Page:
Wednesday 20 September 2017

Make this the year of micro adventures

There's no need to wait until the summer holidays. Make the most of this year with a midweek mini excursion

The great outdoorsy types: Graham Clarke, pictured with his wife Mary, says micro adventures can be anything from camping overnight in the wilderness to getting the train to the end of the line
The great outdoorsy types: Graham Clarke, pictured with his wife Mary, says micro adventures can be anything from camping overnight in the wilderness to getting the train to the end of the line
Man with a plan: Alastair Humphreys popularised the idea of micro adventures in his best-selling book

Arlene Harris

A new year has dawned and many of us are already thinking of when and where we can go for our summer holidays. But do we really have to wait until June before having a little fun?

Absolutely not, according to a growing number of 'micro-adventurers'.

This intrepid group are not only refusing to confine their adventures to summertime breaks, they are also reluctant to limit their fun to the weekend - instead they are making use of all their free time. Rather than slumping in front of the TV on a weekday evening, they are packing up their belongings and heading out into the world for a micro adventure.

Graham Clarke from Westport, Co Mayo, explains that having a micro adventure doesn't have to involve anything elaborate. It could simply mean pitching a tent on top of a hill and spending a night under the stars.

Man with a plan: Alastair Humphreys popularised the idea of micro adventures in his best-selling book
Man with a plan: Alastair Humphreys popularised the idea of micro adventures in his best-selling book

"I tend to go a little nuts if I don't get outside. My wife maintains that I'm a dog trapped in human form," the 38-year-old laughs. "I've been involved in hiking and other adventure sports since I was five, as my dad is an outdoors man. So getting outside is very much in my DNA and micro adventures are short, simple and cheap.

"Generally, they involve an overnight stay with a bit of a challenge, but that's it. It's just about utilising time better to have more outside time and adventure - even between workdays - whether it is spending the night outdoors in a sleeping bag, swimming a river from source to sea or even finding out what the oldest tree in your county is and cycling to it. It's just a bit of fun."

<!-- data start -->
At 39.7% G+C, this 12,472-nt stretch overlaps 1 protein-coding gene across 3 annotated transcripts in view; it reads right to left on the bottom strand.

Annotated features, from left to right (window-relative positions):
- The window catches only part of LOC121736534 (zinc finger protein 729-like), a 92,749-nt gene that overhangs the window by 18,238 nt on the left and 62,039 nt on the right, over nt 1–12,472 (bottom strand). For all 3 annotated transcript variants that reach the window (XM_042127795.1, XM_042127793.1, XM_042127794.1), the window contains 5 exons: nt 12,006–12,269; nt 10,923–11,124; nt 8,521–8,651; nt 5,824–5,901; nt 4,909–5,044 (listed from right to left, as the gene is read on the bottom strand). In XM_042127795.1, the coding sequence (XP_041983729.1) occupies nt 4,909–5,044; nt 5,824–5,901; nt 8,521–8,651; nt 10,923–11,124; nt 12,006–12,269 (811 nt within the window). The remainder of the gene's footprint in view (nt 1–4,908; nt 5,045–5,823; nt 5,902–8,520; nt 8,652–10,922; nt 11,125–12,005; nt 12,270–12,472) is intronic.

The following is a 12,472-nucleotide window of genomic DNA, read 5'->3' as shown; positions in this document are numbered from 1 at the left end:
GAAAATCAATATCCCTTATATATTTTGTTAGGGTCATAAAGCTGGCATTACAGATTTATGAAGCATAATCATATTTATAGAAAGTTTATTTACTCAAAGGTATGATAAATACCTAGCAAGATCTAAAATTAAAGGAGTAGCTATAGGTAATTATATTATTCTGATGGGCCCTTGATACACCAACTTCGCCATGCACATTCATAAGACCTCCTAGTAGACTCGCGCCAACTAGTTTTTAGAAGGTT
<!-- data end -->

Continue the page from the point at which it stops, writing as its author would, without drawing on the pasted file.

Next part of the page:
Clarke, who works as a productivity consultant and film director says his latest escapade involved a 121km cycle and he has much more excitement planned for the year ahead.

"The most recent micro-adventure I took was after four months of intense work on the adventure film festival, so I needed to get away by myself and re-energise," he says. "So midweek, I cycled from Westport to the Nephins and slept overnight in a bothy (shelter) at the head of the Bangor Erris trail - Ireland's only designated wilderness. The next day I cycled on to Bangor Erris and made my way back to Westport. It was my first time cycling that loop and one of the best experiences I've ever had on a bicycle.

"I have a whole list planned for this year, including paddling the Shannon from source to sea on a wooden raft, cycling overnight sections of the Wild Atlantic Way, camping on a cliff-top and basically finding as many excuses as I can to be outside overnight. Mind you, my wife is pregnant with our first baby which is due in July so that'll probably be the biggest adventure I'll have this year."

English author Alastair Humphreys popularised the idea of micro adventures and his book, aptly named Micro Adventures, is packed full of ideas - so Clarke says we should all consider taking on at least one little challenge in the coming year.

"As much as I love the outdoors, I almost always make an excuse when it comes to doing a micro adventure - I'm too busy, it's cold, I'll be on my own or I don't have enough money," he admits. "But I always tell myself the same thing: on my deathbed, I won't be wishing that I'd spent more time in work or watching Netflix. Moments like these matter. The rest is just details."